This Sportbike-Powered, Active-Aero Fiat is a Garage-Engineered Wonder

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This Italian-built Fiat track special demonstrates sheer awesomeness.

Fiat’s Bertone-designed X1/9 has always looked the part of a purposeful race car. However, its paltry engine held the mid-engine Fiat back from being a world beater. After getting ahold of them, though, enterprising tuners have graced some of the little two-seaters real horsepower. For Italian Albano Fabbri, a 1.0-liter Yamaha R1 motorcycle engine makes his track car scream, but the engine comprises only a small piece of this insane track special. The aerodynamic devices set this one apart from all others.

Even a discerning Fiat X1/9 enthusiast would have difficulty identifying that as the basis for Albano’s build. The front resembles a classic wedge-shaped Can-Am car that pushes air over the ground-scraping nose. Gigantic side sills link massive front and rear fenders to minimize underbody air. The low-lying bodywork does not represent the insanity, however. Fiat X1/9 Yamaha R1 sportbike engine swap homemade aero race car track

Active aerodynamics set this homebuilt project apart. Fabbri didn’t bother with modern dive planes on the edges of the nose. Instead, he tacked on enormous triangular turning vanes that tilt with the steering wheel. That means they will grab more air in the middle of corners.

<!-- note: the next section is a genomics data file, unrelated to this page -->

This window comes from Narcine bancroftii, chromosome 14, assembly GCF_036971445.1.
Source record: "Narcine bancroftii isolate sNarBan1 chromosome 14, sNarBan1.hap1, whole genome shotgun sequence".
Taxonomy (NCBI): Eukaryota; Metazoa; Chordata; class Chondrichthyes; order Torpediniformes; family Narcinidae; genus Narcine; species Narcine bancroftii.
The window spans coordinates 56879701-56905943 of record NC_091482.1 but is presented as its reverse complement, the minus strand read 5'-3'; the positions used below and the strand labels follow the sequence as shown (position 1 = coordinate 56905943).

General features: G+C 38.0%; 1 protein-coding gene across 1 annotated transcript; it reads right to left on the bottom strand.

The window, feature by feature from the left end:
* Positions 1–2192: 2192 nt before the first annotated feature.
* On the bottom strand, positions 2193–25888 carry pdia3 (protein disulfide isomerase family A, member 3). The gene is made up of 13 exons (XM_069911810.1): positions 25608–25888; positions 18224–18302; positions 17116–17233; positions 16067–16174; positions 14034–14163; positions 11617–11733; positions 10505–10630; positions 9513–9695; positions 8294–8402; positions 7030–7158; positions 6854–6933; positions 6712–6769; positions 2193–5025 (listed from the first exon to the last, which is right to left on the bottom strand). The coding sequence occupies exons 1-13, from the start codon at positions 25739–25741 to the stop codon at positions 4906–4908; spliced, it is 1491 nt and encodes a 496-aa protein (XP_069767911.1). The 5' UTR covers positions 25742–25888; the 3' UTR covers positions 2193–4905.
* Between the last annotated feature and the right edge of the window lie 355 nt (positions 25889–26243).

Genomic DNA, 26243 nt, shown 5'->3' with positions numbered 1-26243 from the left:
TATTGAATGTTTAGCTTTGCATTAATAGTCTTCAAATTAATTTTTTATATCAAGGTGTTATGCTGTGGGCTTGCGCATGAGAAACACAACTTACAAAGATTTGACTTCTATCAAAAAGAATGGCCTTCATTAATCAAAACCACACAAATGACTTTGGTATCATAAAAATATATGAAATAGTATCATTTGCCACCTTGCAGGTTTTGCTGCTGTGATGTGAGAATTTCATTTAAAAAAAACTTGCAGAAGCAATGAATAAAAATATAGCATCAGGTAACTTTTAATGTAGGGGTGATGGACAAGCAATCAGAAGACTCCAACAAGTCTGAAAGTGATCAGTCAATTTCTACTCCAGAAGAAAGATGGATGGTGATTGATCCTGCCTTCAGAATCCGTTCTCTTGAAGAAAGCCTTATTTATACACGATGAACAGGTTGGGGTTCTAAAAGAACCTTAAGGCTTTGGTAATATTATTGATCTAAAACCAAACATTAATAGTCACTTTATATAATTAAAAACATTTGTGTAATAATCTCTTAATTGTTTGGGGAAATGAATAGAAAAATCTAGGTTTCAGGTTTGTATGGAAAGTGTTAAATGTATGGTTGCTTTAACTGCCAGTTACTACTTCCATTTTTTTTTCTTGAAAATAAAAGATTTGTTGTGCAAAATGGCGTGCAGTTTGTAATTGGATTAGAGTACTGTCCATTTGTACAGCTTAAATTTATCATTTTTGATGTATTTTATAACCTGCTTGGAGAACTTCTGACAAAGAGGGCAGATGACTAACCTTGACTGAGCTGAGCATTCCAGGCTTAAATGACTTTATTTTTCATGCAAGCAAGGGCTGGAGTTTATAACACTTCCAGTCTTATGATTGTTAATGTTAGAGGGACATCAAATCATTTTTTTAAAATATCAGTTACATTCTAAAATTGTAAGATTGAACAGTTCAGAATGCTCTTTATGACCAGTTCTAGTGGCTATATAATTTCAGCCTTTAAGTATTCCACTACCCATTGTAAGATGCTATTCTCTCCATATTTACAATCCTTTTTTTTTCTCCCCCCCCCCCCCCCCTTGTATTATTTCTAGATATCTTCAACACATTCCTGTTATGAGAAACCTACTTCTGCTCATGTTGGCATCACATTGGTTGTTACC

Add in a rear wing that changes angle of attack to maximize the active-aero quotient. On straightaways, the wing sits almost horizontally like an F1 Drag Reduction System (DRS). On the brakes and through the corners, the wing increases its angle dramatically to add downforce in the parts where the car needs it.

The entire project looks both like rough-hewn garage engineering and finely crafted, purposeful machinery. Those characteristics embody Italian ingenuity, really, with a strange melding of form and function.

Since it’s a homebuilt project, we doubt Fabbri has ever tested the design’s efficiency in a wind tunnel. We’d be curious to see that or even a computational fluid dynamics (CFD) simulation to know how well the aero kit works.

Until then, we’ll be happy to hear the rev-happy bike engine and active aerodynamics, captured by Italian videographer 19Bozzy92 with fantastic quality.

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